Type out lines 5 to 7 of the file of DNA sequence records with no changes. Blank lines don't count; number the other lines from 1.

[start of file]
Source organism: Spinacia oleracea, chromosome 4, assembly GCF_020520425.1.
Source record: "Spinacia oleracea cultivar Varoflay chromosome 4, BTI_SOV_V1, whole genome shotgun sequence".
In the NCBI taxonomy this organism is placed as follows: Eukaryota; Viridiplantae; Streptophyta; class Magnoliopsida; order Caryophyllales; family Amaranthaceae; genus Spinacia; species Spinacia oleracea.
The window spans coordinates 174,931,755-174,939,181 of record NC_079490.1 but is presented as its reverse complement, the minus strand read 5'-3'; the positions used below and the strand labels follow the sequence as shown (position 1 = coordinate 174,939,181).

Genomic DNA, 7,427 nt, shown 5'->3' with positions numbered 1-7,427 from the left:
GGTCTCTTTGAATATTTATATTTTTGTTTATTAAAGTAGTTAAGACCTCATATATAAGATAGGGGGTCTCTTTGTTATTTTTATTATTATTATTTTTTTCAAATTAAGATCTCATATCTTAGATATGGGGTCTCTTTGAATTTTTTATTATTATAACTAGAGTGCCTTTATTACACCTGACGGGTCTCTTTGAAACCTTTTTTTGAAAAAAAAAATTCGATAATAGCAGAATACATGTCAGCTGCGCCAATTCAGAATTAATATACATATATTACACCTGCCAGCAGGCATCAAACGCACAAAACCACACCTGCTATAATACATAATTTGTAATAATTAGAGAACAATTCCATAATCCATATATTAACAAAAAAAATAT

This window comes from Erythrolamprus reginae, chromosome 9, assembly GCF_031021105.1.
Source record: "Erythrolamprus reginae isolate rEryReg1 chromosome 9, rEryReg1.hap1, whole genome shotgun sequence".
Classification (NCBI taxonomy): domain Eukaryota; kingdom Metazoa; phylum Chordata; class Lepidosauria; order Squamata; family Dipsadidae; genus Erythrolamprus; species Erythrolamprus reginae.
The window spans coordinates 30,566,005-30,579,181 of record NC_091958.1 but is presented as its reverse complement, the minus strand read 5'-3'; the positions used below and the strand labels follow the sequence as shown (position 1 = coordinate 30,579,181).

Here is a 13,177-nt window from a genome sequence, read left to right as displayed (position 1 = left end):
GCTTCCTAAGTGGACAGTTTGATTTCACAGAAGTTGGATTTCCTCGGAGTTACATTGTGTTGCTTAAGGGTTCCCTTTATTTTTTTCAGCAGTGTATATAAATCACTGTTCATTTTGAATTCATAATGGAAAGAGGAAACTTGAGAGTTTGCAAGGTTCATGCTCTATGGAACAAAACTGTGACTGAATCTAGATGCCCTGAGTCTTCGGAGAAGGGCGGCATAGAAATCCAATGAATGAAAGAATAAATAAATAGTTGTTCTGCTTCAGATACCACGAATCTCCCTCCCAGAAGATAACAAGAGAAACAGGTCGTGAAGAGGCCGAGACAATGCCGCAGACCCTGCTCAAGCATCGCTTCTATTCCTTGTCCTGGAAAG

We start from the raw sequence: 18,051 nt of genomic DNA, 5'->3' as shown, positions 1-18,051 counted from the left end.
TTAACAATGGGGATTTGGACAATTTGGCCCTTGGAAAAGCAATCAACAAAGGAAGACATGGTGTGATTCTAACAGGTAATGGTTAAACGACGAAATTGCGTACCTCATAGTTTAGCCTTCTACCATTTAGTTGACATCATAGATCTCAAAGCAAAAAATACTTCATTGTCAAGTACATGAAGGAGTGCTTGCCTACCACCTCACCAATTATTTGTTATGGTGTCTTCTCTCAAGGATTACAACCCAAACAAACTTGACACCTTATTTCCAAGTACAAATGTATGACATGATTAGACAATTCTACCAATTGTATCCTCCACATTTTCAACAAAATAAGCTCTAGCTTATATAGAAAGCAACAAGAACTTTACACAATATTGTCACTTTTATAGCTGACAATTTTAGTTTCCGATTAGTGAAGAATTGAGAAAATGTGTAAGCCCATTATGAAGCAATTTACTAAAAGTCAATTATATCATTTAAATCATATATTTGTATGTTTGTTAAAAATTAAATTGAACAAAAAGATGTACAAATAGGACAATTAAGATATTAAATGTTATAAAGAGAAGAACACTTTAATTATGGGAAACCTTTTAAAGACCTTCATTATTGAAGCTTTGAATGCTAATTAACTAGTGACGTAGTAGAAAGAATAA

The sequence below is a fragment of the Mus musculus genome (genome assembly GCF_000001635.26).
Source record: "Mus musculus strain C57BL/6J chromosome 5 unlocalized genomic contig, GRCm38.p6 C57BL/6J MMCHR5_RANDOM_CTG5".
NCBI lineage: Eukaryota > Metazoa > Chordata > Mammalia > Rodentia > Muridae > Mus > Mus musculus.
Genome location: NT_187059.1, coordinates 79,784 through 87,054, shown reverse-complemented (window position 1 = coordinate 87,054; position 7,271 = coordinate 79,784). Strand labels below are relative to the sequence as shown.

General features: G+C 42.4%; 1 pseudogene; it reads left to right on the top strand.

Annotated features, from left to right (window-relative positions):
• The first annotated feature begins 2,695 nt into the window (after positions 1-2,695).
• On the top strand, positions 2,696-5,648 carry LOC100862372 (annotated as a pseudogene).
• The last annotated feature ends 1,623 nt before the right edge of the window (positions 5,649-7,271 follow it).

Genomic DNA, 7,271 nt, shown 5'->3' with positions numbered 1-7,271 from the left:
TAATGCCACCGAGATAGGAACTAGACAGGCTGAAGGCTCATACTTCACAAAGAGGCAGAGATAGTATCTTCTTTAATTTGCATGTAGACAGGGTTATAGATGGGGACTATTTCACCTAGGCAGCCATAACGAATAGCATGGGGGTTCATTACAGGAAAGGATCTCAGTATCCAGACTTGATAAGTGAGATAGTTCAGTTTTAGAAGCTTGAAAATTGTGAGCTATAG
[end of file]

Genomic DNA, 7,427 nt, shown 5'->3' with positions numbered 1-7,427 from the left:
GGTCTCTTTGAATATTTATATTTTTGTTTATTAAAGTAGTTAAGACCTCATATATAAGATAGGGGGTCTCTTTGTTATTTTTATTATTATTATTTTTTTCAAATTAAGATCTCATATCTTAGATATGGGGTCTCTTTGAATTTTTTATTATTATAACTAGAGTGCCTTTATTACACCTGACGGGTCTCTTTGAAACCTTTTTTTGAAAAAAAAAATTCGATAATAGCAGAATACATGTCAGCTGCGCCAATTCAGAATTAATATACATATATTACACCTGCCAGCAGGCATCAAACGCACAAAACCACACCTGCTATAATACATAATTTGTAATAATTAGAGAACAATTCCATAATCCATATATTAACAAAAAAAATAT

This window comes from Erythrolamprus reginae, chromosome 9, assembly GCF_031021105.1.